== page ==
One such memory is of an impromptu dinner I once had with friends in Seattle. A guest was visiting from Switzerland and we decided to have our dinner outside, just beside the flower garden.
We pulled out the kitchen table, draped it in a lace tablecloth, and added details to make the dinner even more special — fresh flowers from the garden, antique water goblets and an Art Deco silverware set that belonged to my grandparents, and a tiny salt and pepper set — green and white enamel owls. One of my roommates, who was attending a culinary arts school, created a sumptuous meal full of summer freshness — I remember a cold blueberry soup with creme fraiche swirled on top and a salad with orange nasturtiums from the garden.
I never made the connection before, but surely that evening found its way into my novel The Garden House, which is set in Seattle. There’s a scene where the main character, Miranda, sets a beautiful table on the garden deck and enjoys a lovely summer evening with her husband and a few friends.
The Italian poet and author Cesare Pavese said, “We do not remember days, we remember moments.” I wouldn’t be at all surprised if those words came to him as he sat in a summer garden at evening.
Amazon Link: http://a.co/hsncwXs
The grouping of books with flowers is a poetic one — whether it’s a studied composition, an impromptu arrangement, or simply a flower used as a bookmark. Both books and flowers serve as portals to worlds of beauty, meaning, and pleasure. The pairing is made more poignant by the contrast of one being ephemeral, the other ever-lasting.
“With freedom, books, flowers, and the moon, who could not be happy?” – Oscar Wilde
“With a few flowers in my garden, half a dozen pictures and some books, I live without envy.” – Lope de Vega
“Flowers lead to books, which leads to thinking and not thinking, which leads to more flowers and music, music. Then many more flowers and more books.” – Maira Kalman
“Here’s to fresh coffee, sunshine, morning walks, blooming flowers, good books and all the other simple but glorious pleasures of life.” – (I’m not sure who said this, but I couldn’t agree more.)
Flying over Manhattan at night is beautiful to behold. Below lays a glittering, golden metropolis — silent, twinkling, sprawling. An utter transformation from its gray and gritty daytime self. At night, the city enters the realm of the magical, the fairytale, the mystical.
In a way, it’s an odd reversal of star-gazing, as if we have created a facsimile of the stars here on earth, to be viewed from above.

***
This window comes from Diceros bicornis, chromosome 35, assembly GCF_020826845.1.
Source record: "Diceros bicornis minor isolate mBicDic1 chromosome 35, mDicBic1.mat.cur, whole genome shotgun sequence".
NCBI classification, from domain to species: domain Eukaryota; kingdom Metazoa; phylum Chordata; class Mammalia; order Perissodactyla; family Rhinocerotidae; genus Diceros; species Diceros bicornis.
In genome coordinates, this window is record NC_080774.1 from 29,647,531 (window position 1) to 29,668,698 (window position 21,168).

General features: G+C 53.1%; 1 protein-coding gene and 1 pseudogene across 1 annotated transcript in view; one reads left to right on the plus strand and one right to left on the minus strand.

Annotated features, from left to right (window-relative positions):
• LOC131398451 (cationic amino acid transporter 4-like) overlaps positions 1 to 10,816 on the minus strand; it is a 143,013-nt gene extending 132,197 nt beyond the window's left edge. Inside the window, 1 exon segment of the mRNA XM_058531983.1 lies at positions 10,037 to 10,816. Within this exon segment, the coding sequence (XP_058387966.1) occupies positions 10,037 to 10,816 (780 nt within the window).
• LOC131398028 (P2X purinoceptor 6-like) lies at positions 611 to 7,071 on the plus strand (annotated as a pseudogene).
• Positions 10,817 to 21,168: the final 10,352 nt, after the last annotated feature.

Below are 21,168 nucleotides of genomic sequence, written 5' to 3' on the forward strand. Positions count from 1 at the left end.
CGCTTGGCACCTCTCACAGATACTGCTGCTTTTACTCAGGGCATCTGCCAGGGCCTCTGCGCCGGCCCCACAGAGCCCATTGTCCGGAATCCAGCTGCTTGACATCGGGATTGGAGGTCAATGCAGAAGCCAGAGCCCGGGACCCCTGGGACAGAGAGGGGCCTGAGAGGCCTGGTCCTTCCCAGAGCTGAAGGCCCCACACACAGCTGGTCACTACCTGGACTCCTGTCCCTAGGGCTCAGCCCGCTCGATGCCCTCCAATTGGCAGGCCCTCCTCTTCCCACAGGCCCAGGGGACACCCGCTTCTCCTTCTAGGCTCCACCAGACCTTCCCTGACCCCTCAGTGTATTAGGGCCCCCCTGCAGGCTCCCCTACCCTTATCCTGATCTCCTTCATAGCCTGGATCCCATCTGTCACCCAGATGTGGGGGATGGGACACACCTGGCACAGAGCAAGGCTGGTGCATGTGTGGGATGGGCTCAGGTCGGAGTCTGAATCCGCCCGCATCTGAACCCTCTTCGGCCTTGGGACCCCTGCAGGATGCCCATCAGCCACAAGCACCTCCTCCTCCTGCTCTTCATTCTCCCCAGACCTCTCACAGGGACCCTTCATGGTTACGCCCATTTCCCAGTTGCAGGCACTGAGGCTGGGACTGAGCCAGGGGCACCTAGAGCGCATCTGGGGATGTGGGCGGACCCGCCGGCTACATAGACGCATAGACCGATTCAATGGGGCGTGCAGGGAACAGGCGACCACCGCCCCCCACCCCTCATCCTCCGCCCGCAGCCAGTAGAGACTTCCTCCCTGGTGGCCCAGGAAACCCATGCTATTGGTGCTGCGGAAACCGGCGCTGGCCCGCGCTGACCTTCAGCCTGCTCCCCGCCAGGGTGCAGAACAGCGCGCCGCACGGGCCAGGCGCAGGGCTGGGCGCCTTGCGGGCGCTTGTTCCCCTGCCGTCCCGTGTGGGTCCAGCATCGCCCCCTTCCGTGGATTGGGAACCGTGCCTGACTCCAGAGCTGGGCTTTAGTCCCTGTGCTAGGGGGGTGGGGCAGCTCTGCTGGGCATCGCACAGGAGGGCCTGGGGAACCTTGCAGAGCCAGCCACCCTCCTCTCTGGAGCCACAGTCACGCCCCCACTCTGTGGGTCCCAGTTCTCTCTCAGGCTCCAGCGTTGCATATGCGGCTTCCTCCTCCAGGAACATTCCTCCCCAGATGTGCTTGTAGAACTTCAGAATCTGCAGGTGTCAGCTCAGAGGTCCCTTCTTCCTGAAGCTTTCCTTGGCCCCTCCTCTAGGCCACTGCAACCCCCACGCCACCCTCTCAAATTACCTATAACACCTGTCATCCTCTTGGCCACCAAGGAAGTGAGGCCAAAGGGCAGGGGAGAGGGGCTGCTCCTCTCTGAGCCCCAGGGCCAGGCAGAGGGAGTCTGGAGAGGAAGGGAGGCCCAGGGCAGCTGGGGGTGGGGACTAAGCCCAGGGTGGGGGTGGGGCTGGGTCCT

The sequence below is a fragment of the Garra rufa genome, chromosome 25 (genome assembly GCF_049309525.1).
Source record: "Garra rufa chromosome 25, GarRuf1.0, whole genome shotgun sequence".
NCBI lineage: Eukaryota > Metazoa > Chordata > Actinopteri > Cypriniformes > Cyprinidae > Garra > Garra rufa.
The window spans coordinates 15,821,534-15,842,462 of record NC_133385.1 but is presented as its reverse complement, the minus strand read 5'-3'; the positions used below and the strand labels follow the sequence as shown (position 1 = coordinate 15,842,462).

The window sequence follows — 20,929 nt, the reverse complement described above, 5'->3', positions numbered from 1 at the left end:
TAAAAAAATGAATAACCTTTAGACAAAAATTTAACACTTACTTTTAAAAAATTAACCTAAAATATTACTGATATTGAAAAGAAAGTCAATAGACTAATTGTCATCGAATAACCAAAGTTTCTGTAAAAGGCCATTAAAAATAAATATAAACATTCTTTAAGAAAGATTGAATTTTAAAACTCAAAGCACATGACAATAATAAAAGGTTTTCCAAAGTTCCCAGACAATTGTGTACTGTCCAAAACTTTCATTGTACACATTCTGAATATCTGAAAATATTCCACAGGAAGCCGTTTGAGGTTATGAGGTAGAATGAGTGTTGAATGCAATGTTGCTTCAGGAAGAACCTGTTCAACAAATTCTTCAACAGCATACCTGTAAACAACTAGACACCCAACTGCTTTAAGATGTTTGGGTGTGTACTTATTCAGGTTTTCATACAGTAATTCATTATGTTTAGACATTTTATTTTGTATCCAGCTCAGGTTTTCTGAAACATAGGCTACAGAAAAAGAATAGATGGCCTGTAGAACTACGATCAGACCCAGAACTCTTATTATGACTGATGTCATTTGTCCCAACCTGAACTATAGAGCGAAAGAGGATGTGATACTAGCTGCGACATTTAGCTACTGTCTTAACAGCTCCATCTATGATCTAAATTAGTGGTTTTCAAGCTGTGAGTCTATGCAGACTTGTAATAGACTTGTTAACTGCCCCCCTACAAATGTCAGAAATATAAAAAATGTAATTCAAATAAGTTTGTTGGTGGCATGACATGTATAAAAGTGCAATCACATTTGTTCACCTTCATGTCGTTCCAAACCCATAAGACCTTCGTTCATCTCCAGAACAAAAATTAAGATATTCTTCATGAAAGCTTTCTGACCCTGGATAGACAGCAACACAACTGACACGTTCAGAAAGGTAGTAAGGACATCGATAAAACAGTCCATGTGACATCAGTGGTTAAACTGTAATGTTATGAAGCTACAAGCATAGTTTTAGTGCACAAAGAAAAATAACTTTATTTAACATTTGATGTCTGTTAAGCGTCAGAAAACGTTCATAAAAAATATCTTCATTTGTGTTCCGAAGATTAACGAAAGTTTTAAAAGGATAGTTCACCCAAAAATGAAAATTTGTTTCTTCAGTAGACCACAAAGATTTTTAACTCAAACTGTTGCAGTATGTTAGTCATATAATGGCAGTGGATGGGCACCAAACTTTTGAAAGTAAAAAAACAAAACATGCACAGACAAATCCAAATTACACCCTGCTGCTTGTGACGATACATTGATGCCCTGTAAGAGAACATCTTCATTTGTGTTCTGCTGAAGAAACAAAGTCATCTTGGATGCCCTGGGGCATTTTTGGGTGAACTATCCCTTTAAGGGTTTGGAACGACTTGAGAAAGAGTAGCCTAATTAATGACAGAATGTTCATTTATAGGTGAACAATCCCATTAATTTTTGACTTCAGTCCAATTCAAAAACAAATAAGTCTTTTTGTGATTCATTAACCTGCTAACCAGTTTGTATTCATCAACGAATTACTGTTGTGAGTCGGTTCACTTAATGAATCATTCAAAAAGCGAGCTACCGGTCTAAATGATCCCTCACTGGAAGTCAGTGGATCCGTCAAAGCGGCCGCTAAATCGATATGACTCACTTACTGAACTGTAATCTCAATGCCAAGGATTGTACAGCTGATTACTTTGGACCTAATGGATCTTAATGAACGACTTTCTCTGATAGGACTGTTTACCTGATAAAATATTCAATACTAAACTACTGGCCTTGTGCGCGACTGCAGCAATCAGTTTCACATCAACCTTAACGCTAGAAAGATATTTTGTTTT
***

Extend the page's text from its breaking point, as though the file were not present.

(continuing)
I have read that there are tours for stargazing that take you to far away places where the night sky still reigns. It must feel like taking a step back in time, where we can see the sky as we saw it for hundreds of thousands of years — an upper land that played before our eyes, the shapes and patterns of stars and planets shifting and traveling with the seasons. The firmament must have been held as a mix of prayer, ritual, entertainment, wonder, and peace. An infusion of beauty that the human night soul absorbed in quiet, simple, cosmic connection.
I had a taste of that connection growing up in small-town Illinois. The night sky was a source of beauty, anytime you wanted to step outside and look up. Which we often did, inspired by the curiosity of our mom. From the prosaic location of the driveway or the sidewalk out back, she would stand beneath the glittering stars and marvel in wonder. We would crane our necks this way and that trying to locate the Big Dipper or Orion’s Belt, and question if some of the brightest stars were actually planets — Venus or Mars.
And years later, visiting my sister’s house out in the country in Oregon, we have stretched out in the deck chairs and gazed at the firmament — growing excited at the shooting stars, feeling that instant connection to a distant past, and to something far far beyond earth worries. It seems almost too wondrous to believe that all you have to do is gaze upwards at night to dip into another world full of mystery and beauty, inconceivably distant and enormous — yet ever-present, just there for the taking.
Happy New Year to all my followers and supporters!
May 2018 bring you closer to your dreams.
“There are two mistakes one can make along the road to truth — not going all the way, and not starting.” – Buddha
“A journey of a thousand miles begins with a single step.” – Lao Tzu
“The greatest masterpieces were once only pigments on a palette.” – Henry Hoskins
”The beginnings of all things are small.” – Cicero
“To begin, begin.” ― William Wordsworth
There’s a poem I’ve come across over the years that is simple, beautiful, and lyrical. It seems to find expression in different times, in slightly different wording. All the versions are evocative, stirring up rich images and emotions.
The autumn leaves are falling like rain,
Although my neighbors are all barbarians,
And you, you are a thousand miles away,
There are always two cups at my table. – Tang Dynasty poem
In this version, most likely translated from the original, I imagine a rugged landscape,
perhaps the Great Wall of China,
and a cup of tea.